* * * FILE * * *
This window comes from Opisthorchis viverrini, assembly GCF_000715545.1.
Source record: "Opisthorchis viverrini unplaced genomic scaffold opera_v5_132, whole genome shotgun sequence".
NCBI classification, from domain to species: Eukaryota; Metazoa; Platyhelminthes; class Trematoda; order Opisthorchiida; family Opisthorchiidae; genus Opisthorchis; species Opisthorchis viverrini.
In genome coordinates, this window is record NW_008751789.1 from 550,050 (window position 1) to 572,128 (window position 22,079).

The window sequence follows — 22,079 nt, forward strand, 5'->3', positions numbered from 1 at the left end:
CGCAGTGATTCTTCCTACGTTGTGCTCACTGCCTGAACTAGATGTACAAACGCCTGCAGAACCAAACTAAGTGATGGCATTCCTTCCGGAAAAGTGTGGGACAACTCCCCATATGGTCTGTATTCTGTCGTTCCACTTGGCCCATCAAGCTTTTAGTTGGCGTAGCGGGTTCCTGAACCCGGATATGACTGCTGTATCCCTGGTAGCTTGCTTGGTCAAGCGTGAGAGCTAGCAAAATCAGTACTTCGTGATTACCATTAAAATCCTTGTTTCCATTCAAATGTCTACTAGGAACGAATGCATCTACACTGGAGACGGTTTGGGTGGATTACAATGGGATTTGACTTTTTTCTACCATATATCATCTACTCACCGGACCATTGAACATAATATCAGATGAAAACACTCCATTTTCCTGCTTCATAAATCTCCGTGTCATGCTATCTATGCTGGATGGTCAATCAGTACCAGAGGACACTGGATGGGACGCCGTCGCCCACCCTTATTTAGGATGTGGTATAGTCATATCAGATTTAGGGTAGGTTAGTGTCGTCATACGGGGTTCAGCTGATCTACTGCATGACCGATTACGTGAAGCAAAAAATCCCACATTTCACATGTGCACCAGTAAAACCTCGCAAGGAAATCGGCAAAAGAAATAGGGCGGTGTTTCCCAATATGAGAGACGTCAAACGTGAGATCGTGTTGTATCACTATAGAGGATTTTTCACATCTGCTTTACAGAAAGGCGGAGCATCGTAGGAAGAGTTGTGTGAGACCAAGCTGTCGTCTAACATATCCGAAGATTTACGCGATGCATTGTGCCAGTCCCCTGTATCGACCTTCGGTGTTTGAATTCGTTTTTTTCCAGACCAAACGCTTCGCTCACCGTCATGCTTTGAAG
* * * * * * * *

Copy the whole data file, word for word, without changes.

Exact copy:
This window comes from Opisthorchis viverrini, assembly GCF_000715545.1.
Source record: "Opisthorchis viverrini unplaced genomic scaffold opera_v5_132, whole genome shotgun sequence".
NCBI classification, from domain to species: Eukaryota; Metazoa; Platyhelminthes; class Trematoda; order Opisthorchiida; family Opisthorchiidae; genus Opisthorchis; species Opisthorchis viverrini.
In genome coordinates, this window is record NW_008751789.1 from 550,050 (window position 1) to 572,128 (window position 22,079).

The window sequence follows — 22,079 nt, forward strand, 5'->3', positions numbered from 1 at the left end:
CGCAGTGATTCTTCCTACGTTGTGCTCACTGCCTGAACTAGATGTACAAACGCCTGCAGAACCAAACTAAGTGATGGCATTCCTTCCGGAAAAGTGTGGGACAACTCCCCATATGGTCTGTATTCTGTCGTTCCACTTGGCCCATCAAGCTTTTAGTTGGCGTAGCGGGTTCCTGAACCCGGATATGACTGCTGTATCCCTGGTAGCTTGCTTGGTCAAGCGTGAGAGCTAGCAAAATCAGTACTTCGTGATTACCATTAAAATCCTTGTTTCCATTCAAATGTCTACTAGGAACGAATGCATCTACACTGGAGACGGTTTGGGTGGATTACAATGGGATTTGACTTTTTTCTACCATATATCATCTACTCACCGGACCATTGAACATAATATCAGATGAAAACACTCCATTTTCCTGCTTCATAAATCTCCGTGTCATGCTATCTATGCTGGATGGTCAATCAGTACCAGAGGACACTGGATGGGACGCCGTCGCCCACCCTTATTTAGGATGTGGTATAGTCATATCAGATTTAGGGTAGGTTAGTGTCGTCATACGGGGTTCAGCTGATCTACTGCATGACCGATTACGTGAAGCAAAAAATCCCACATTTCACATGTGCACCAGTAAAACCTCGCAAGGAAATCGGCAAAAGAAATAGGGCGGTGTTTCCCAATATGAGAGACGTCAAACGTGAGATCGTGTTGTATCACTATAGAGGATTTTTCACATCTGCTTTACAGAAAGGCGGAGCATCGTAGGAAGAGTTGTGTGAGACCAAGCTGTCGTCTAACATATCCGAAGATTTACGCGATGCATTGTGCCAGTCCCCTGTATCGACCTTCGGTGTTTGAATTCGTTTTTTTCCAGACCAAACGCTTCGCTCACCGTCATGCTTTGAAG